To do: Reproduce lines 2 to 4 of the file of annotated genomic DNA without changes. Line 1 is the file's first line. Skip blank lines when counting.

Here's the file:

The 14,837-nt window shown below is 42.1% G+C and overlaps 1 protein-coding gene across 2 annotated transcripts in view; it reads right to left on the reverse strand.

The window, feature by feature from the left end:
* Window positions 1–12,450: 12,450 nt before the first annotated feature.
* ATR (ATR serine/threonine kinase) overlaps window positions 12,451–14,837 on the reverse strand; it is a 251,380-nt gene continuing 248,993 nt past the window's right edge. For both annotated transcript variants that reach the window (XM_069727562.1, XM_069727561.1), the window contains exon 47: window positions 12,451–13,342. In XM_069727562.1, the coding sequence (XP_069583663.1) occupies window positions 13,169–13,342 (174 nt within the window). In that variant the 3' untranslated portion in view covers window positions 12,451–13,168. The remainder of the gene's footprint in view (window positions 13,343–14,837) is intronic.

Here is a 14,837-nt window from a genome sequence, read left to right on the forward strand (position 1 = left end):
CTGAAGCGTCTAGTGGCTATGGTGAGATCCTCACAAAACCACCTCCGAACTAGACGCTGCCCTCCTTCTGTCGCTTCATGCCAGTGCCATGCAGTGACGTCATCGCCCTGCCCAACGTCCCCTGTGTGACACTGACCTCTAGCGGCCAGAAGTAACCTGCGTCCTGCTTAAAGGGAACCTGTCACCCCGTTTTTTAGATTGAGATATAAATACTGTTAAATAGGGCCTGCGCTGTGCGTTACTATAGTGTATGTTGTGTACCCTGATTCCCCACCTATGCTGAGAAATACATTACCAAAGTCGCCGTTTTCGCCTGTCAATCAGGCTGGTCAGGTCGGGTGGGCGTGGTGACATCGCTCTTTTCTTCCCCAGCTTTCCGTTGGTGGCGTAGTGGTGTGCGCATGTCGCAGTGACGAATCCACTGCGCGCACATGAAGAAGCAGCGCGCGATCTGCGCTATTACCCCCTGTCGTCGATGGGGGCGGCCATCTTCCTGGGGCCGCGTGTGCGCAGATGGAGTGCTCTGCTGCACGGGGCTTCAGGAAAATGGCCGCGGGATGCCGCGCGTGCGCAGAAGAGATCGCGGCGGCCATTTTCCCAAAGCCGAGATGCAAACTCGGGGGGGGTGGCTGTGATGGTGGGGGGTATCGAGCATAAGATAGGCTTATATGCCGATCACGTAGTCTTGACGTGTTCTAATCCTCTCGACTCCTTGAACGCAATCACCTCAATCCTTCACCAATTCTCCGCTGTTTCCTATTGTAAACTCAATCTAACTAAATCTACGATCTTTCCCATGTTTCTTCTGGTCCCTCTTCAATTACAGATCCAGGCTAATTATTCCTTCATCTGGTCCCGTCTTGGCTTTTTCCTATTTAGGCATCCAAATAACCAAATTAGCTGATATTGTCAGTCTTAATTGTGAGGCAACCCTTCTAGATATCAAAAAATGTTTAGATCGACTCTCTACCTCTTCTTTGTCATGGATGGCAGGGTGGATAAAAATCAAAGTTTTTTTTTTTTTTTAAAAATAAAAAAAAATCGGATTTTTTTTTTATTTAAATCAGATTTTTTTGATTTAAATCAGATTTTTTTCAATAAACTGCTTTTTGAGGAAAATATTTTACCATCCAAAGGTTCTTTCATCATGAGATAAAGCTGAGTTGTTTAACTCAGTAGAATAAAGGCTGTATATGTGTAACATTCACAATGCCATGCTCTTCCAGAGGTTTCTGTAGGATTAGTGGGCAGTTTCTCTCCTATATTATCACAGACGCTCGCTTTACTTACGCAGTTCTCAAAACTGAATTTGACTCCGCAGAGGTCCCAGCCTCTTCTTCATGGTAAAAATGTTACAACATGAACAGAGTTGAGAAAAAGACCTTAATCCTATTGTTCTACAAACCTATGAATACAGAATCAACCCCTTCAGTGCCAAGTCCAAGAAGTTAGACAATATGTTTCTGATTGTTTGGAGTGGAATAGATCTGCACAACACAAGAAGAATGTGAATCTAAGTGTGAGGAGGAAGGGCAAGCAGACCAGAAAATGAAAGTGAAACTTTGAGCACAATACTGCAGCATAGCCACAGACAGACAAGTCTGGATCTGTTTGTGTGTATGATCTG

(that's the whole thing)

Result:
The window, feature by feature from the left end:
* Window positions 1–12,450: 12,450 nt before the first annotated feature.
* ATR (ATR serine/threonine kinase) overlaps window positions 12,451–14,837 on the reverse strand; it is a 251,380-nt gene continuing 248,993 nt past the window's right edge. For both annotated transcript variants that reach the window (XM_069727562.1, XM_069727561.1), the window contains exon 47: window positions 12,451–13,342. In XM_069727562.1, the coding sequence (XP_069583663.1) occupies window positions 13,169–13,342 (174 nt within the window). In that variant the 3' untranslated portion in view covers window positions 12,451–13,168. The remainder of the gene's footprint in view (window positions 13,343–14,837) is intronic.